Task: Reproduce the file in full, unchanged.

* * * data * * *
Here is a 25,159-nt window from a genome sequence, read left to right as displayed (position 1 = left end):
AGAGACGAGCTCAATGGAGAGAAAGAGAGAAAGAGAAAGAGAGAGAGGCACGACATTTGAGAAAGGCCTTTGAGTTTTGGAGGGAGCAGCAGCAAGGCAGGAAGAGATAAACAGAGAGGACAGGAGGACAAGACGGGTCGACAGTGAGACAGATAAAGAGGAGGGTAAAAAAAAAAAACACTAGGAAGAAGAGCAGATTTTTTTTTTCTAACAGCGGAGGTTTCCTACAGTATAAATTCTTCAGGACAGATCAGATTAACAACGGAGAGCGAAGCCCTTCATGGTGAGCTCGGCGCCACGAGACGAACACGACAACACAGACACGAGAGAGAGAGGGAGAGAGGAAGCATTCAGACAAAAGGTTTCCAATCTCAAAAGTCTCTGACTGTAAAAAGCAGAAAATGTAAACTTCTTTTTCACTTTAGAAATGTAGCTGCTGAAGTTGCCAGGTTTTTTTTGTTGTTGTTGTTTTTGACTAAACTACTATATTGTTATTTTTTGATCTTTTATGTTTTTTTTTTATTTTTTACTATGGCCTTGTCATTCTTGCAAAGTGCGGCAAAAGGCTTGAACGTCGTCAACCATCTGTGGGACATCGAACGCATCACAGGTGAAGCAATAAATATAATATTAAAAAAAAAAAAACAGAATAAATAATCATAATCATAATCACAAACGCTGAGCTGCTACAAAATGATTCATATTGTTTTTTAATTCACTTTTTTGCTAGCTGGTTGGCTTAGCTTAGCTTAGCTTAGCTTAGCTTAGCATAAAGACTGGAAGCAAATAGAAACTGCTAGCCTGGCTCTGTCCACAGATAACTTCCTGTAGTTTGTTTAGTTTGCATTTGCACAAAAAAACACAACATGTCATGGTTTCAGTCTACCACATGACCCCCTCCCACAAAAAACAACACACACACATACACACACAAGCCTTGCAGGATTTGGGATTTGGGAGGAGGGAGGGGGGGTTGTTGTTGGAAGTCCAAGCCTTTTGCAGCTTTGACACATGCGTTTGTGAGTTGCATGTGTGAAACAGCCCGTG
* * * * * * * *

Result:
Here is a 25,159-nt window from a genome sequence, read left to right as displayed (position 1 = left end):
AGAGACGAGCTCAATGGAGAGAAAGAGAGAAAGAGAAAGAGAGAGAGGCACGACATTTGAGAAAGGCCTTTGAGTTTTGGAGGGAGCAGCAGCAAGGCAGGAAGAGATAAACAGAGAGGACAGGAGGACAAGACGGGTCGACAGTGAGACAGATAAAGAGGAGGGTAAAAAAAAAAAACACTAGGAAGAAGAGCAGATTTTTTTTTTCTAACAGCGGAGGTTTCCTACAGTATAAATTCTTCAGGACAGATCAGATTAACAACGGAGAGCGAAGCCCTTCATGGTGAGCTCGGCGCCACGAGACGAACACGACAACACAGACACGAGAGAGAGAGGGAGAGAGGAAGCATTCAGACAAAAGGTTTCCAATCTCAAAAGTCTCTGACTGTAAAAAGCAGAAAATGTAAACTTCTTTTTCACTTTAGAAATGTAGCTGCTGAAGTTGCCAGGTTTTTTTTGTTGTTGTTGTTTTTGACTAAACTACTATATTGTTATTTTTTGATCTTTTATGTTTTTTTTTTATTTTTTACTATGGCCTTGTCATTCTTGCAAAGTGCGGCAAAAGGCTTGAACGTCGTCAACCATCTGTGGGACATCGAACGCATCACAGGTGAAGCAATAAATATAATATTAAAAAAAAAAAAACAGAATAAATAATCATAATCATAATCACAAACGCTGAGCTGCTACAAAATGATTCATATTGTTTTTTAATTCACTTTTTTGCTAGCTGGTTGGCTTAGCTTAGCTTAGCTTAGCTTAGCTTAGCATAAAGACTGGAAGCAAATAGAAACTGCTAGCCTGGCTCTGTCCACAGATAACTTCCTGTAGTTTGTTTAGTTTGCATTTGCACAAAAAAACACAACATGTCATGGTTTCAGTCTACCACATGACCCCCTCCCACAAAAAACAACACACACACATACACACACAAGCCTTGCAGGATTTGGGATTTGGGAGGAGGGAGGGGGGGTTGTTGTTGGAAGTCCAAGCCTTTTGCAGCTTTGACACATGCGTTTGTGAGTTGCATGTGTGAAACAGCCCGTG